It was in 1994 I think I started reading Tagore’s GITANJALI. One reading of the whole book and I fell in love with it. Along with the  holy books I used to read in the morning, I included Gitanjali. One verse every morning. By the time it was 2000, I would have read the book a several hundred times. Then I came across various translations of the book into Malayalam. Of all, I was really impressed by Sri K.Jayakumar’s translation .I decided to recite the book bilingual and spent weeks in my friend’s house recording my recitation. It ran to six cassettes. Gitanjali became a healing experience.

It was when I was studying for post graduation at Pondicherry University, a friend of mine, Debaushree, from Kolkata gifted me two cassettes of Rabindrasageet, one of Indranil Sen and the other of Lopamudra Mitra.

There I set out on my journey with Bengali music. In the same university where I was actively associated with the Drama Department, I had the blessing to play Buddha in a play titled SIDDHARTHA, directed by Jyotish M.J. based on Herman Hesse’s novel SIDDHARTHA. The whole crew and the audience were inexplicably inspired by the Bhatiali song used in the play, Sona bandhoore ami tumaar naam loiya kaanthi…

The song profoundly created the eternal presence of the river on stage. As you all know, river is an integral part of the novel by Hesse. Years later when I was working at Raniganj in West Bengal I had the opportunity to travel the state far and wide. I was exposed to more artists and more songs.  The evening walks with two employees of ECL(Eastern Coalfield Limited) gave infinite opportunities to know Bengal and its culture.  They used to come to my staff quarter and a cup of tea would add more energy to the flights of ecstasy with Bangla music and literature discussion. The late evenings spent with Mr. Jitendra Kundu, a middle aged gentleman who runs an STD booth at Bahadurpur More near Raniganj brought me closer to the rural flavour of Bengal.

On one of my early morning train journeys from Bandel to Raniganj, I woke up after dozing for an hour to realize that the train had taken a different route from Bardhaman and the landscape didn’t show anything familiar like that of Panagarh or Durgapur!! A gentleman sitting opposite to me put my surprise to rest saying that the train was not Black Diamond Express heading for Dhanbad, which I used to take, but another train bound to Bolpur. After some time when the train stopped at Bolpur, I got off alongwith him and took his help in reaching the bus stand. I should catch a bus to reach Raniganj. Even if I do so, I won’t be able to reach my school on time. I decided to spend the day at Bolpur. I knew that Bolpur is known for Tagore’s Shantiniketan. This was a blessing in disguise!! I took a rickshaw and went in and around Shantiniketan. Late afternoon I boarded a bus to Raniganj. Evening when I met my colleague for a walk, I described the experience of a mistaken train journey. At once Sir gave a positive twist to it:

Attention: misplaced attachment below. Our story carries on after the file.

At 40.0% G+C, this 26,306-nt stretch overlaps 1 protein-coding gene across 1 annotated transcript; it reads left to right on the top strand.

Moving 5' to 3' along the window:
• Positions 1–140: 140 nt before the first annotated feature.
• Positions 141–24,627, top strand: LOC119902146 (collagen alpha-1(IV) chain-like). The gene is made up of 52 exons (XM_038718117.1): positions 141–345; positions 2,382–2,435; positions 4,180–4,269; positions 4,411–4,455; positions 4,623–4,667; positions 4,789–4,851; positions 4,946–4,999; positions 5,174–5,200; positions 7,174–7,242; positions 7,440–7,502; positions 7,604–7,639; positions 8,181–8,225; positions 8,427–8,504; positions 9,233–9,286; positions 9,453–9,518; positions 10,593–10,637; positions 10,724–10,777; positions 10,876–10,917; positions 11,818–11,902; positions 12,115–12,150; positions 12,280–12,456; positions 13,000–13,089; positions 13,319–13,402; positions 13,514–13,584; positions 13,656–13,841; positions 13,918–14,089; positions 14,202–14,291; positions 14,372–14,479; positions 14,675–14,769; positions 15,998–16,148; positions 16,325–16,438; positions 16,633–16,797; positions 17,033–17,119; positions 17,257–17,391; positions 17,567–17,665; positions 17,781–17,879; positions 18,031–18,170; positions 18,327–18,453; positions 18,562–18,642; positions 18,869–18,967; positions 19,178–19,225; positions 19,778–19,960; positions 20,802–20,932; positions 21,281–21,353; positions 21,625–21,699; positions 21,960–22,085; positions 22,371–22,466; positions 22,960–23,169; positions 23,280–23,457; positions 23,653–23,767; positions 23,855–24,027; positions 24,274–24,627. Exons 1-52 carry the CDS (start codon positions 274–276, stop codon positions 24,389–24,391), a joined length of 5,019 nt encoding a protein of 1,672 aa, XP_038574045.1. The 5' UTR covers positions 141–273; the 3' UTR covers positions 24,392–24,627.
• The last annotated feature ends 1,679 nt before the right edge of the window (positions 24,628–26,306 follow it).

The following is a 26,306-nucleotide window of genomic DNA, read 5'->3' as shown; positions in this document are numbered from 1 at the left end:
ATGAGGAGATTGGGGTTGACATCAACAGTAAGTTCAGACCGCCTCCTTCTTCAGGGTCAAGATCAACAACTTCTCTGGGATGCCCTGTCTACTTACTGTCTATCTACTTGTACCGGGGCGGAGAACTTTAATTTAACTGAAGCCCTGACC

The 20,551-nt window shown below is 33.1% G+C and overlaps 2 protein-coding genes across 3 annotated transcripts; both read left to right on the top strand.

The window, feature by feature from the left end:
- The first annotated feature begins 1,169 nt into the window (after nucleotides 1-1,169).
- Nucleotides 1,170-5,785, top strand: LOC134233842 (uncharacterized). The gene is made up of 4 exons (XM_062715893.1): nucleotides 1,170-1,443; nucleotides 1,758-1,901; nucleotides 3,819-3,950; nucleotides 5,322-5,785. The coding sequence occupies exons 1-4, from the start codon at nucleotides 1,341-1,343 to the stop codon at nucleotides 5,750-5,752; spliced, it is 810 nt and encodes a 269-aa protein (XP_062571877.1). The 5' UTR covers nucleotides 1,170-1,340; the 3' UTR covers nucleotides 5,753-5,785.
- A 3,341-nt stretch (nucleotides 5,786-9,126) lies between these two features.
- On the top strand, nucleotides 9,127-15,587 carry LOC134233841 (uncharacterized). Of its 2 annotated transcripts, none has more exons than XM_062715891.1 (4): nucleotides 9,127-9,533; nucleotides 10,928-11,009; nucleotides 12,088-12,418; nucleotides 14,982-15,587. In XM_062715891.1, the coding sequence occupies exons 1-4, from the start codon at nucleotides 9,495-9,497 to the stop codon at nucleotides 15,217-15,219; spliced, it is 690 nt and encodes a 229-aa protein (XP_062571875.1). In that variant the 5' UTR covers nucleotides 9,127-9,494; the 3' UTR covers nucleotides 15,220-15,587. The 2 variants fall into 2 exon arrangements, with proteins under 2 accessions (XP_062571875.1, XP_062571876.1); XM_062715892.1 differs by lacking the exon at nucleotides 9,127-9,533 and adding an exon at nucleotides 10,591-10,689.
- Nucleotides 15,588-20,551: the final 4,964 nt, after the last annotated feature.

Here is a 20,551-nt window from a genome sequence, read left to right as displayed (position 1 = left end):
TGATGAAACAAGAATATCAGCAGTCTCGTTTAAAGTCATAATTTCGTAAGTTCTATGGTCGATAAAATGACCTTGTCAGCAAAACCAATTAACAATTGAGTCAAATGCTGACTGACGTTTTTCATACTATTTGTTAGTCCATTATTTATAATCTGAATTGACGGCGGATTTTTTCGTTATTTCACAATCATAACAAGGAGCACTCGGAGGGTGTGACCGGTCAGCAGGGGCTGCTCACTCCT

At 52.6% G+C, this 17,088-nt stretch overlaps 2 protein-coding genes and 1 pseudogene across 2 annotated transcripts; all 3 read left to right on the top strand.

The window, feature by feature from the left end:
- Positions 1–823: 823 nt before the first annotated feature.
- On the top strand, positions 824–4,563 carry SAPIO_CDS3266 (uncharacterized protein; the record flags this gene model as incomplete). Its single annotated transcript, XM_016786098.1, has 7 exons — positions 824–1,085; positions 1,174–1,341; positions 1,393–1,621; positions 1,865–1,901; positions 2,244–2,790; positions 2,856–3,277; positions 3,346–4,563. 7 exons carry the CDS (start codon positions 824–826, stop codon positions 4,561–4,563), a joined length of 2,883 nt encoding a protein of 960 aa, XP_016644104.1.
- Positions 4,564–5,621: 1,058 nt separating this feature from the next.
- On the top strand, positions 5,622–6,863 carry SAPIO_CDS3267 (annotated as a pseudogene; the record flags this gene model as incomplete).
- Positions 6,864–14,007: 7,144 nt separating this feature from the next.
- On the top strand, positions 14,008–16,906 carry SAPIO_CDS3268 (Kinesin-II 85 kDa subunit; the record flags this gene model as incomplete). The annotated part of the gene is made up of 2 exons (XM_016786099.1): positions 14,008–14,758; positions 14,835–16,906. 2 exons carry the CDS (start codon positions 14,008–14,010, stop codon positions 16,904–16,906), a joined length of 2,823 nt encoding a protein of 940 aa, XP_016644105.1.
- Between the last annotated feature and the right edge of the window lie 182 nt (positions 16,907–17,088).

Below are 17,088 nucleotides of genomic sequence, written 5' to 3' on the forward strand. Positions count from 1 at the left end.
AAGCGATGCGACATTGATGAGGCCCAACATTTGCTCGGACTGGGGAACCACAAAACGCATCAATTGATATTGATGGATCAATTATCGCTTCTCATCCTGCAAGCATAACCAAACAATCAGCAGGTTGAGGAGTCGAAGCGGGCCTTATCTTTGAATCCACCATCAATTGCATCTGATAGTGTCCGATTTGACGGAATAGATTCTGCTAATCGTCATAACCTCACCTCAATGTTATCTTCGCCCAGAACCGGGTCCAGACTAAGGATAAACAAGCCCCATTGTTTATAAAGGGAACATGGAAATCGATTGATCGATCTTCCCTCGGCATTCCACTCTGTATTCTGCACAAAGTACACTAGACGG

“It wasn’t a mistake. It was an invitation for you from Rabindranath!!”

All my recitation of GITANJALI were later converted into a CD form and is still in my laptop though much has been lost. I used to gift GITANJALI to many of my soul mates and quote lines from it on many occasions. One of the many miracles and blessings that Nepal gave me, the latest came on 26th July, 2013 when I was asked by Indian Cultural Centre, Indian Embassy, Kathmandu to recite verses from GITANJALI to the accompaniment of songs by a renowned scholar and singer, Dr. Reba Som at Russian Cultural Centre, Kamal Pokhari, Kathmandu. The programme began at around 5.30 p.m. and it started with Dr. Reba Som singing “Aye Moni Haar Amay nahi Saaje” after I read out her English translation of it. As she sang more and  more songs from Tagore, I recited those lines from GITANJALI that have always been close to my soul. This is an unforgettable moment, a great blessing from Gurudev himself.

watch an extract of the programme here:

                                  appreciation from Honourable DCM, Sri Jaideep Mazumdar

                                    word of appreciation from Dr.Geeti Sen, Director of ICC
                                                      watching the Documentary

After watching the documentary on GITANJALI by Dr. Reba Som, when I approached her for an autograph on the first page of the book I carried with me, she wrote:

“Tagore taught us that Destiny shapes our lives. I believe, you, Santhosh Kumar, were destined to read the poems to accompany my song rendition today in Kathmandu on the 26th of July, 2013.” with warm good wishes, Reba Som.

The Himalayan Times newspaper on 28th July, 2013 covered a brief report of the programme titled CELEBRATING TAGORE’S GEETANJALI:

I would like to quote a verse from GITANJALI that aptly summarizes my feelings about this unforgettable moment of my life:

When thou commandest me to sing it seems that my heart would break with pride; and I look to thy face, and tears come to my eyes.
All that is harsh and dissonant in my life melts into one sweet harmony—and my adoration spreads wings like a glad bird on its flight across the sea.
I know thou takest pleasure in my singing. I know that only as a singer I come before thy presence.
I touch by the edge of the far-spreading wing of my song thy feet which I could never aspire to reach.
Drunk with the joy of singing I forget myself and call thee friend who art my lord.